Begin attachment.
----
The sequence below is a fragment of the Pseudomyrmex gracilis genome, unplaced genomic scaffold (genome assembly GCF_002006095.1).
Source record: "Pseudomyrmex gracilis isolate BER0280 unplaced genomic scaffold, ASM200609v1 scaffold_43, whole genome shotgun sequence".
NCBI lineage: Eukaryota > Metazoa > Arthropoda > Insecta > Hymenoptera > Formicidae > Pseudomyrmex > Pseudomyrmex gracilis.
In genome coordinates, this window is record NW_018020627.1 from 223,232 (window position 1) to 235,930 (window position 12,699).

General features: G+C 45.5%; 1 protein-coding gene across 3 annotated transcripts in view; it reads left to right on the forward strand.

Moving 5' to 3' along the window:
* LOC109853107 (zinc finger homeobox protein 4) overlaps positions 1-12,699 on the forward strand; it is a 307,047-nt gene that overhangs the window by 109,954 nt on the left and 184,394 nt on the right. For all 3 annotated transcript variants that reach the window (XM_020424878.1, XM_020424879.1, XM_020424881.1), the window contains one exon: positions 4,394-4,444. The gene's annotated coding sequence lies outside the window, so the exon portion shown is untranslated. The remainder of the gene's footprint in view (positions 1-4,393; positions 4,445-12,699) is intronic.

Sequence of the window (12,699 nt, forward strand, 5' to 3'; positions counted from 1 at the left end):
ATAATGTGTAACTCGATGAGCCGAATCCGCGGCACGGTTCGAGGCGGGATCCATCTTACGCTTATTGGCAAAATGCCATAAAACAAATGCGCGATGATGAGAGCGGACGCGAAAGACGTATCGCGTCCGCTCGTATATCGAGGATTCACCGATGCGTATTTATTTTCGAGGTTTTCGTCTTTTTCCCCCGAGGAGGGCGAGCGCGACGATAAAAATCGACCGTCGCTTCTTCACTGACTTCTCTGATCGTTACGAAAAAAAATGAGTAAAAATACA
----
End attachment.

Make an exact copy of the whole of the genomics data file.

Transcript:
The sequence below is a fragment of the Pseudomyrmex gracilis genome, unplaced genomic scaffold (genome assembly GCF_002006095.1).
Source record: "Pseudomyrmex gracilis isolate BER0280 unplaced genomic scaffold, ASM200609v1 scaffold_43, whole genome shotgun sequence".
NCBI lineage: Eukaryota > Metazoa > Arthropoda > Insecta > Hymenoptera > Formicidae > Pseudomyrmex > Pseudomyrmex gracilis.
In genome coordinates, this window is record NW_018020627.1 from 223,232 (window position 1) to 235,930 (window position 12,699).

General features: G+C 45.5%; 1 protein-coding gene across 3 annotated transcripts in view; it reads left to right on the forward strand.

Moving 5' to 3' along the window:
* LOC109853107 (zinc finger homeobox protein 4) overlaps positions 1-12,699 on the forward strand; it is a 307,047-nt gene that overhangs the window by 109,954 nt on the left and 184,394 nt on the right. For all 3 annotated transcript variants that reach the window (XM_020424878.1, XM_020424879.1, XM_020424881.1), the window contains one exon: positions 4,394-4,444. The gene's annotated coding sequence lies outside the window, so the exon portion shown is untranslated. The remainder of the gene's footprint in view (positions 1-4,393; positions 4,445-12,699) is intronic.

Sequence of the window (12,699 nt, forward strand, 5' to 3'; positions counted from 1 at the left end):
ATAATGTGTAACTCGATGAGCCGAATCCGCGGCACGGTTCGAGGCGGGATCCATCTTACGCTTATTGGCAAAATGCCATAAAACAAATGCGCGATGATGAGAGCGGACGCGAAAGACGTATCGCGTCCGCTCGTATATCGAGGATTCACCGATGCGTATTTATTTTCGAGGTTTTCGTCTTTTTCCCCCGAGGAGGGCGAGCGCGACGATAAAAATCGACCGTCGCTTCTTCACTGACTTCTCTGATCGTTACGAAAAAAAATGAGTAAAAATACA